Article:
Dave Hartley is not only the son of a genetic engineer and the bass player of THE WAR ON DRUGS, but also a sound scientist whose baby is called NIGHTLANDS. Oak Island is the title of his new album, the follow up to 2010’s Forget The Mantra. The new questions Hartley explores are: What happens when the human voice is layered exponenially? Is the sum more man or more melancholy machine?
NIGHTLANDS is seeking answers to these quesions and takes you on a spirit quest through lush forests down in the Uncanny Valley. A world in which each distorted, silver-voiced melody gets wrapped in 70s sounds. Plucked acoustic guitars, trumpets, dulcimers and hand percussion. Oak Island uses pop touchstones and is something close to memories and faded feelings that tide in and out of you conjure the past.
Oak Island is produced by a mid-70s sound that reminds of acts like BRIAN ENO, CROSBY, HAL and NASH. Ten pop songs that deal with sadness and love, two topics that are often very close to each other. Imagine a robot that learned what it means to be human and that exacly know how to traverse time and space. This is the sound of NIGHTLANDS‘ new album Oak Island. A sound that is more a feeling. A feeling that might be able to touch the bottom of your heart.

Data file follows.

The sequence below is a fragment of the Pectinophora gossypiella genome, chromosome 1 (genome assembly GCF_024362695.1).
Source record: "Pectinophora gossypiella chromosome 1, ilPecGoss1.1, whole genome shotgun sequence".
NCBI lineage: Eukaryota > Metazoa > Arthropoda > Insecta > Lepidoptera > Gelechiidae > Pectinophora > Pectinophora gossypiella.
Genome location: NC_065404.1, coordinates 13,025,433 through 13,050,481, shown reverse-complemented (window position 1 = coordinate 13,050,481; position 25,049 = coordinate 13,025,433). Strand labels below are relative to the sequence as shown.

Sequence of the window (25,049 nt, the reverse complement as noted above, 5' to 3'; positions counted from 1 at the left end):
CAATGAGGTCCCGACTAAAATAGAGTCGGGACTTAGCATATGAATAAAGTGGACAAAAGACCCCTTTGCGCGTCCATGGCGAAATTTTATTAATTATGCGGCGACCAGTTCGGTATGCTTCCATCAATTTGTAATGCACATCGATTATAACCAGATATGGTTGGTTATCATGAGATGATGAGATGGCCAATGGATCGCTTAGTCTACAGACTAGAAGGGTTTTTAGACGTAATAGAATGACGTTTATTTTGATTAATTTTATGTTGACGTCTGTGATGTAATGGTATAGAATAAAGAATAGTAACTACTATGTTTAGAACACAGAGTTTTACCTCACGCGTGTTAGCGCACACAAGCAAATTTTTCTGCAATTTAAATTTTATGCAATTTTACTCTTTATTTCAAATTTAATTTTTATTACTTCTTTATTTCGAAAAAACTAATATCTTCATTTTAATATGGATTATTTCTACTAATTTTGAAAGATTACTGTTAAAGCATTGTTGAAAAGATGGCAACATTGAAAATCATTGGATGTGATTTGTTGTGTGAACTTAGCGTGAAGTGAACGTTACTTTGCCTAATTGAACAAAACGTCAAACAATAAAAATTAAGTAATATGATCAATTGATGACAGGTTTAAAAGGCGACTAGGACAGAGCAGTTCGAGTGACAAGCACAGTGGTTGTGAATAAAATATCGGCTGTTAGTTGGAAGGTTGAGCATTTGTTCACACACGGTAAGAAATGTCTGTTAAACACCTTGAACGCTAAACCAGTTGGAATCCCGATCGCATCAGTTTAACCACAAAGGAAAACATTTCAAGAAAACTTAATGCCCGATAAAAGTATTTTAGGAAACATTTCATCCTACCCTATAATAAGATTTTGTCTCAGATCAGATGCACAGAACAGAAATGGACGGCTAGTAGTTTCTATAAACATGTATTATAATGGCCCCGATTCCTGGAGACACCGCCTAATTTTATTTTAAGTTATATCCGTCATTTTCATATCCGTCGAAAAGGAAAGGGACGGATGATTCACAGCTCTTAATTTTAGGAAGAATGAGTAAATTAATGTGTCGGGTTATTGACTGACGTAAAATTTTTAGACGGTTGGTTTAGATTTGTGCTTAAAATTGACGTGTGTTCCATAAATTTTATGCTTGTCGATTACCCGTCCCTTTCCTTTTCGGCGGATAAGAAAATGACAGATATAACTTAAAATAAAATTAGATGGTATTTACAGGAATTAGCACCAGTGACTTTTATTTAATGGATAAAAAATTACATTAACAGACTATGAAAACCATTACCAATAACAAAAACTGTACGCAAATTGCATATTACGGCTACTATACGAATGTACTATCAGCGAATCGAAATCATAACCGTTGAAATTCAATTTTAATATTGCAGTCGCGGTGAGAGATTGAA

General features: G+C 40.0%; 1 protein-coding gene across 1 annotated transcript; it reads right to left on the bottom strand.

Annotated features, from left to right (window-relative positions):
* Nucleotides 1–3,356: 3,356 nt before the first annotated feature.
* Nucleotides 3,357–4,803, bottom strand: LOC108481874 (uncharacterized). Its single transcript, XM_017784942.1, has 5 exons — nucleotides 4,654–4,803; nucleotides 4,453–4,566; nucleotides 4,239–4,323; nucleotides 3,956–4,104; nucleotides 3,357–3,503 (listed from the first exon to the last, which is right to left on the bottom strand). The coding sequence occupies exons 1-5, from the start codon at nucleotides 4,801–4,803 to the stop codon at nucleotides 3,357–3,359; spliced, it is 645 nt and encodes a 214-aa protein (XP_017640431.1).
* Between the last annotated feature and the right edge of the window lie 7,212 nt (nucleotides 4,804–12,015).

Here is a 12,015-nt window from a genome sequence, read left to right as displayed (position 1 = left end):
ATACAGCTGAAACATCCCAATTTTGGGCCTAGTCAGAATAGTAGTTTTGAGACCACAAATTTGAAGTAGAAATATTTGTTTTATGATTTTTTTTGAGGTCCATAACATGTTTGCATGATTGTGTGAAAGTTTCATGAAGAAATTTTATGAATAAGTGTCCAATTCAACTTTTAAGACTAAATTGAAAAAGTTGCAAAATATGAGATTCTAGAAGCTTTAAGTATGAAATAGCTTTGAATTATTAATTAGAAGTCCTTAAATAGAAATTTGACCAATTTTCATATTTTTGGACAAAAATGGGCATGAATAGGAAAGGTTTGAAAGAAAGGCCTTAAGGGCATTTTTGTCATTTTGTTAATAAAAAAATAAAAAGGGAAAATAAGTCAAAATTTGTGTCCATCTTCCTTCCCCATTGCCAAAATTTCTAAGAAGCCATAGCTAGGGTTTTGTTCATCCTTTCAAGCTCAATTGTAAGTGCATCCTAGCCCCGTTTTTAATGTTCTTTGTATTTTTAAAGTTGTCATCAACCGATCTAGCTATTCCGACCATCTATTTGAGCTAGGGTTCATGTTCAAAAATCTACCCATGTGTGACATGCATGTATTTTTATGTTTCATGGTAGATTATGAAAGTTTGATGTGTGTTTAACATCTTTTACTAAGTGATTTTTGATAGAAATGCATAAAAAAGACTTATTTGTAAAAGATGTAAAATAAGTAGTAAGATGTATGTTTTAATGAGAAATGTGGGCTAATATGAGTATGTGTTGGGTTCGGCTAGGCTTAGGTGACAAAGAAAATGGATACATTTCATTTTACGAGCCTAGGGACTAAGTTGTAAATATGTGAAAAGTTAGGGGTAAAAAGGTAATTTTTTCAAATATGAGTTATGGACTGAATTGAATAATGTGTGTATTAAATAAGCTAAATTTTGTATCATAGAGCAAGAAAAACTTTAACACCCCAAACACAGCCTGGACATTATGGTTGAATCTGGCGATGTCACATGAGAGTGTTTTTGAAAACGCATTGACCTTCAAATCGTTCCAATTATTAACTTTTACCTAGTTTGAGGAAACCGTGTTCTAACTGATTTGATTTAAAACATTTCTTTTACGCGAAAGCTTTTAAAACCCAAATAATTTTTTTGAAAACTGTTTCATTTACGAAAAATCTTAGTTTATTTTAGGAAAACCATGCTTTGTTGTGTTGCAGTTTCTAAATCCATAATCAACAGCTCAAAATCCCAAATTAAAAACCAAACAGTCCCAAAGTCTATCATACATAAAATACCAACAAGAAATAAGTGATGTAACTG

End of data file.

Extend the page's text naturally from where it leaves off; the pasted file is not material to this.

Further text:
No matter if you are into soft rock or not, if you are into synthetic sounds or not, this album is worth a listen. No matter if you are into 70s sounds or not, robots or humans (or none of both), love songs, memories of or longing for love and space, Oak Island probably expresses what you feel. This is what happens when the human voice is layered exponenially. It ss the sum of man and a melancholy machine. It is NIGHTLANDS. And NIGHTLANDS are worth a listen. As Hartley states on his Facebook page: “politics and religion are obsolete; the time has come for science and spirituality.” Give it a try.
Check out the video to I Fell In Love With A Feeling and fall in love with NIGHTLANDS and the feeling Dave Hartley expresses.
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